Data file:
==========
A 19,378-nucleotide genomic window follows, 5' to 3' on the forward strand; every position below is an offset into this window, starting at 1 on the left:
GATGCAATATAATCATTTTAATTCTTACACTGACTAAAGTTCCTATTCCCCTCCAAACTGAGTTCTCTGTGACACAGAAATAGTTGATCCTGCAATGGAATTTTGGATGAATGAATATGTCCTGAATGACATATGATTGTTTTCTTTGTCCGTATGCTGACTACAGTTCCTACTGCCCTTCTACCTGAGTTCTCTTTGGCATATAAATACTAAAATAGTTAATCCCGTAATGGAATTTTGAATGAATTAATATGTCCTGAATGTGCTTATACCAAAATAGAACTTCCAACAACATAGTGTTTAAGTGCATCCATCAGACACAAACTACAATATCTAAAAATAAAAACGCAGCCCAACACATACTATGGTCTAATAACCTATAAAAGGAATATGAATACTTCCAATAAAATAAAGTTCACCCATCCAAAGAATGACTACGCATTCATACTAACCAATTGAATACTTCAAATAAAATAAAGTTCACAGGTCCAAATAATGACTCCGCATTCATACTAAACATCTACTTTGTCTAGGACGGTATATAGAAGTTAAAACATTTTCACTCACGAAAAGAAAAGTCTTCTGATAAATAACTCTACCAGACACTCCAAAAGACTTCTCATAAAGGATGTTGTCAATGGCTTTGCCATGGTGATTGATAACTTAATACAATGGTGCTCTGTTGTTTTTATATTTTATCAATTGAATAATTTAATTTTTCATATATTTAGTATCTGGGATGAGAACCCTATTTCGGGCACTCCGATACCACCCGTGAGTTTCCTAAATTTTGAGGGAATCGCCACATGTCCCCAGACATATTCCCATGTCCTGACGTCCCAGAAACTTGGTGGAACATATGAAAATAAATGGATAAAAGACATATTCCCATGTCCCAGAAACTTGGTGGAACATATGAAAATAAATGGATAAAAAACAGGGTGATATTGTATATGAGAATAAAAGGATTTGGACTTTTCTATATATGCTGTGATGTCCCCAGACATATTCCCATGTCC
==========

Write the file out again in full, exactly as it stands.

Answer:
A 19,378-nucleotide genomic window follows, 5' to 3' on the forward strand; every position below is an offset into this window, starting at 1 on the left:
GATGCAATATAATCATTTTAATTCTTACACTGACTAAAGTTCCTATTCCCCTCCAAACTGAGTTCTCTGTGACACAGAAATAGTTGATCCTGCAATGGAATTTTGGATGAATGAATATGTCCTGAATGACATATGATTGTTTTCTTTGTCCGTATGCTGACTACAGTTCCTACTGCCCTTCTACCTGAGTTCTCTTTGGCATATAAATACTAAAATAGTTAATCCCGTAATGGAATTTTGAATGAATTAATATGTCCTGAATGTGCTTATACCAAAATAGAACTTCCAACAACATAGTGTTTAAGTGCATCCATCAGACACAAACTACAATATCTAAAAATAAAAACGCAGCCCAACACATACTATGGTCTAATAACCTATAAAAGGAATATGAATACTTCCAATAAAATAAAGTTCACCCATCCAAAGAATGACTACGCATTCATACTAACCAATTGAATACTTCAAATAAAATAAAGTTCACAGGTCCAAATAATGACTCCGCATTCATACTAAACATCTACTTTGTCTAGGACGGTATATAGAAGTTAAAACATTTTCACTCACGAAAAGAAAAGTCTTCTGATAAATAACTCTACCAGACACTCCAAAAGACTTCTCATAAAGGATGTTGTCAATGGCTTTGCCATGGTGATTGATAACTTAATACAATGGTGCTCTGTTGTTTTTATATTTTATCAATTGAATAATTTAATTTTTCATATATTTAGTATCTGGGATGAGAACCCTATTTCGGGCACTCCGATACCACCCGTGAGTTTCCTAAATTTTGAGGGAATCGCCACATGTCCCCAGACATATTCCCATGTCCTGACGTCCCAGAAACTTGGTGGAACATATGAAAATAAATGGATAAAAGACATATTCCCATGTCCCAGAAACTTGGTGGAACATATGAAAATAAATGGATAAAAAACAGGGTGATATTGTATATGAGAATAAAAGGATTTGGACTTTTCTATATATGCTGTGATGTCCCCAGACATATTCCCATGTCC